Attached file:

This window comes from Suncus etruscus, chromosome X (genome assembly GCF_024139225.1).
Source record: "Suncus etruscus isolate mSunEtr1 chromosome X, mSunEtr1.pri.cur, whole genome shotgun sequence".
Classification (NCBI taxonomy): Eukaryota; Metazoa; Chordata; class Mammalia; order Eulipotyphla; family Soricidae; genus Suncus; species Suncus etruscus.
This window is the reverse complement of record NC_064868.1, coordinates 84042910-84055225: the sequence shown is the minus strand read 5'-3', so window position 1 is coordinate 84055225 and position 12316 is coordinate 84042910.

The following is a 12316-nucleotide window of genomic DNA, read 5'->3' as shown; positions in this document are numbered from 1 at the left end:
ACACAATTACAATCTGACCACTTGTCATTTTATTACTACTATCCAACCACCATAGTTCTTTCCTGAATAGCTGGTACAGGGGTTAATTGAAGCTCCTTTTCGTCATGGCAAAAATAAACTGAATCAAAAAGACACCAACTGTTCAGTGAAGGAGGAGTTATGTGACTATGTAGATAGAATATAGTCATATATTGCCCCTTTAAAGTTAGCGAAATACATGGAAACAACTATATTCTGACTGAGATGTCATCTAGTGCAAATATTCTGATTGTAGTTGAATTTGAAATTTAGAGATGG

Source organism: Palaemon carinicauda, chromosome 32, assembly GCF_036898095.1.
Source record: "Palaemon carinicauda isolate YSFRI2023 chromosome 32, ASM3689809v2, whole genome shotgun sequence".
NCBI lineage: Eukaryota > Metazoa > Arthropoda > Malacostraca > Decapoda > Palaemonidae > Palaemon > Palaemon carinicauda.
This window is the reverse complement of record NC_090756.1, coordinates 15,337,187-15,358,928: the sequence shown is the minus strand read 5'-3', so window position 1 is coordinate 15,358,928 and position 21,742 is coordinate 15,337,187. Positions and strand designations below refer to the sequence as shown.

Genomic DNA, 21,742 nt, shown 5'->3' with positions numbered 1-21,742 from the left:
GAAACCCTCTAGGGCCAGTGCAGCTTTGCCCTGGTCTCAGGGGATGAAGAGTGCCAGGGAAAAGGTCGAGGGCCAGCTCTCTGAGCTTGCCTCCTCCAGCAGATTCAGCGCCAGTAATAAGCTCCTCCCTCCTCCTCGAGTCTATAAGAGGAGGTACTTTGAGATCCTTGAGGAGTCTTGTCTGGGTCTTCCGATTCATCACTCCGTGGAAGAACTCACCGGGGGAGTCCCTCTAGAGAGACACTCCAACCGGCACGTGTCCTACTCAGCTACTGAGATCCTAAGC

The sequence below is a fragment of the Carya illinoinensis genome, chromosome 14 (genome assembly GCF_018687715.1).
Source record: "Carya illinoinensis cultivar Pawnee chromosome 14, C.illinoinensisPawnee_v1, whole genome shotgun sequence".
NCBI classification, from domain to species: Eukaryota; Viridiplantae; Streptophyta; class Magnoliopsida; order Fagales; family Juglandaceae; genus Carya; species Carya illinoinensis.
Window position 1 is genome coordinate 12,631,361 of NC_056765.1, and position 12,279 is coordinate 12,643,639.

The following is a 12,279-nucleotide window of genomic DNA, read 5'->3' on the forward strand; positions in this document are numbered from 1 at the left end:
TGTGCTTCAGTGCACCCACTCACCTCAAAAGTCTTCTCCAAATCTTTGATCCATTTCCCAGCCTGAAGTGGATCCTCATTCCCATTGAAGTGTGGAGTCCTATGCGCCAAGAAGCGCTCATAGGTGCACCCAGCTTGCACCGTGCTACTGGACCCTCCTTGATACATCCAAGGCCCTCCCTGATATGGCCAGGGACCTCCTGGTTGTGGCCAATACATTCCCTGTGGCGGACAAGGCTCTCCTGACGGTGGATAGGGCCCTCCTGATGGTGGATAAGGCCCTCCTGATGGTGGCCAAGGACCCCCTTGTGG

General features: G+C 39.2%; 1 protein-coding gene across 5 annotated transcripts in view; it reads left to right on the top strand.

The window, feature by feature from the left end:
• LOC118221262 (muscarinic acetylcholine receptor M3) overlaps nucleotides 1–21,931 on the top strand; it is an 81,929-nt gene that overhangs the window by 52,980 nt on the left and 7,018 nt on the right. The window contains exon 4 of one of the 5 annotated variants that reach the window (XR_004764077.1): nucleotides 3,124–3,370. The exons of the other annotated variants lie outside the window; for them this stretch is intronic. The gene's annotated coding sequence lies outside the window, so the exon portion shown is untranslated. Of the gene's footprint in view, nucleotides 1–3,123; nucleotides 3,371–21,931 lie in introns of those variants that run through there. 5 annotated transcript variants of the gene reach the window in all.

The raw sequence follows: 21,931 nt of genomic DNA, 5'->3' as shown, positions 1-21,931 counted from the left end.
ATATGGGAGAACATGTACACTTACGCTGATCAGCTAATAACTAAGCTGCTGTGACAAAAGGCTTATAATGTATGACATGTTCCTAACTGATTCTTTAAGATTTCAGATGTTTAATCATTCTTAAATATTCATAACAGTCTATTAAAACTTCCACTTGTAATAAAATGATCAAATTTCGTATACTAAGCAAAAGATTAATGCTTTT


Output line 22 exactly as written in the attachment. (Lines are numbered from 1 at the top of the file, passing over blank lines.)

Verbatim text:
The raw sequence follows: 21,931 nt of genomic DNA, 5'->3' as shown, positions 1-21,931 counted from the left end.